Distal radial fracture is the conjuncture of cancellous and cortical bone, which is a fracture within 3 cm of the distal radius articular surface [1,2,3]. The incidence of osteoporosis, which easily leads to high loss and fracture fragment comminution after injury, accounts for about 17% of emergency orthopedic patients [4], and the data will improve as our population ages. Injuries involving high levels of energy are common in young patients with sports and traffic-related injuries. As a result of osteoporosis and increased life expectancy, elderly patients frequently sustain low-energy injuries [5]. If left untreated, it will result in a number of complications, such as wrist joint dysfunction, which will negatively impact patients' quality of life. To improve patient's quality of life, there has been an increase in the surgical treatment of distal radius fractures, primarily with volar lock plating fixation. Fixing a fracture and repairing the PQ muscle is controversial [6,7,8,9], despite its frequent application in clinical settings. Johnson et al. [10] first reported in 1976 that the PQ muscle stabilizes the radioulnar joint's distal end. Currently, the traditional Henry approach, which requires the surgeon to cut open the pronator muscle, is the method of choice for treating distal radius fractures.

Even in patients with intraoperative repair of the PQ muscle [11], Armangil et al. found a loss of pronation strength after surgery, which may be attributable to tissue injury and edema or inadequate repair. Due to intraoperative amputation of the PQ muscle and the difficulty of suturing, some orthopedic surgeons elect not to repair the PQ muscle following distal radius fracture fixation [12]. In the interim, close suturing of the PQ muscle can result in postoperative ischemic contraction of the wrist, thereby decreasing the wrist's functional range of motion [13, 14]. Therefore, the author considers whether this procedure improves the prognosis of distal radius fractures in the absence of PQ muscle transection.

In 2022, our team reported that the modified Henry approach with sparing pronator quadratus muscle, in which the periosteum was performed with a periosteal stripper to establish a tunnel posterior to the PQ muscle, through which the plate was inserted, can shorten the operation time, intraoperative blood loss and early return to social activities [15]. Kashir et al. [16] believed that the brachioradialis splitting technique for volar plating of distal radius fractures was simple and effective for sparing the PQ muscle. The authors believed that preserving the integrity of the PQ muscle could result in a favorable prognosis.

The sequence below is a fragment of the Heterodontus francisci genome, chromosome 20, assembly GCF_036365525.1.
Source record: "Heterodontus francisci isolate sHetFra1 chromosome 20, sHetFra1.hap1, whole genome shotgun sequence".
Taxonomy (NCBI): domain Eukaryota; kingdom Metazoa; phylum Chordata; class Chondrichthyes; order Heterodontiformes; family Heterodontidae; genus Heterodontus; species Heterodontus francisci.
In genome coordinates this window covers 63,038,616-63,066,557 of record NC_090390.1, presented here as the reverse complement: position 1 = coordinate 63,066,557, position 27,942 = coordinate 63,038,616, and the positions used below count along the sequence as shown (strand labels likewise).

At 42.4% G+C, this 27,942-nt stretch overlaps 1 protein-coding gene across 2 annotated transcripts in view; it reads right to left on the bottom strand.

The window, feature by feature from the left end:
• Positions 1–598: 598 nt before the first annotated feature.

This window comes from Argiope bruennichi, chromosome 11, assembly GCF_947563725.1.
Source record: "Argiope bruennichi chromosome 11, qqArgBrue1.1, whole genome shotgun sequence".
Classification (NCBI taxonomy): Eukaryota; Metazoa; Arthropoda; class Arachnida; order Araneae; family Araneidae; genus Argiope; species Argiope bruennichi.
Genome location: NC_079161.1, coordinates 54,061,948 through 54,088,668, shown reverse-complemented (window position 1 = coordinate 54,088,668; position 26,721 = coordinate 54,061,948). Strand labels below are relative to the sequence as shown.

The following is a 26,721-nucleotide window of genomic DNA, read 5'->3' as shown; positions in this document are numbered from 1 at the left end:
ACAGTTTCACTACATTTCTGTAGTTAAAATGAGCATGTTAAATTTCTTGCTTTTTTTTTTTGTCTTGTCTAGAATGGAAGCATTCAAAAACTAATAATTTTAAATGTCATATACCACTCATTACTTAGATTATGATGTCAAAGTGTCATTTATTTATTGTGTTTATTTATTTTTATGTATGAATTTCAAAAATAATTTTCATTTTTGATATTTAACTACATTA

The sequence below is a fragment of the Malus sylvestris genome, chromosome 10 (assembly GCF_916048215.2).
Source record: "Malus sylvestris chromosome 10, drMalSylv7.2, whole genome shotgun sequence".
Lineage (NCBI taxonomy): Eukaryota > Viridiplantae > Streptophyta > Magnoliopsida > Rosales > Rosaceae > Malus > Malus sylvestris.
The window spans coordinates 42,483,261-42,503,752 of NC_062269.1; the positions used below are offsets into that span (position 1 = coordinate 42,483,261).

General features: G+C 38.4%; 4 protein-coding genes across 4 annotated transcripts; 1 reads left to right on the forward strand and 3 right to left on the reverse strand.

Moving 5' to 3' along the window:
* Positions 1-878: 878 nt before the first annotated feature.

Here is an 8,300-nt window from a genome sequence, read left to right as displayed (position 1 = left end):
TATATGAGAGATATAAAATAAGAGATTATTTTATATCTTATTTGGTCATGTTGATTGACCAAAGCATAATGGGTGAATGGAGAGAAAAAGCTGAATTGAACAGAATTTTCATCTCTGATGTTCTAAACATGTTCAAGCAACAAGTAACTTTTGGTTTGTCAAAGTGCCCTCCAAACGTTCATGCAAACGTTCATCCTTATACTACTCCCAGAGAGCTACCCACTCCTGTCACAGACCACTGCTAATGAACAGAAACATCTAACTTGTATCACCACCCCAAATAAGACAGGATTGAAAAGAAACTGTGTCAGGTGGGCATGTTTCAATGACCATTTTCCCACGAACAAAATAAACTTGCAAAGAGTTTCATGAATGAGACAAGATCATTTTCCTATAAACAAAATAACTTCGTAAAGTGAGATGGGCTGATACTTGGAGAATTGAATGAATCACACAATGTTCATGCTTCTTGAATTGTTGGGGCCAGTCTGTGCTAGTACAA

In this study, 95 patients with distal radius fractures underwent volar plate internal fixation. Intraoperative indexes, postoperative functional efficacy and complications were observed according to different surgical methods. The purpose of this retrospective study was to compare the treatment of three approaches with distal radial volar fracture and compared the clinical, functional and radiological results.

Methods

Following written approval by an institutional review board, a retrospective clinical study was conducted between October 2020 and March 2022. Ninety-five patients with distal radius fractures who underwent volar plating at the First Affiliated Hospital of Xinjiang Medical University were enrolled in the study. The brachioradialis (BR) splitting approach for volar plating of the distal radius fractures was group A, while group B spared the PQ muscle through the tunnel behind the PQ muscle. The group C was traditional Henry approach without sparing PQ muscle.

The inclusion criteria were as follows: (1) age ≥ 18 years; (2) unstable distal radius fracture due to the presence of dorsal angulation > 20° and shortening > 5 mm or dorsal comminution > 50%; (3) AO classification 23-B, 23-C1 and 23-C2; (4) failure of manual fracture reduction; (5) fresh closed fracture and; (6) with a minimum follow-up of 12 months. The following patients were excluded: (1) ipsilateral or contralateral upper limb fractures and/or dislocation; (2) other diseases of wrist joint function; (3) severe nerve and vascular injury; (4) history of distal radius fracture on the affected side; (5) initial external fixation; (6) mental illness; (7) inability to cooperate on time; (8) AO classification 23-A and 23-C3; (9) failure of manual fracture reduction; (10) time from injury to fracture (> 14 days).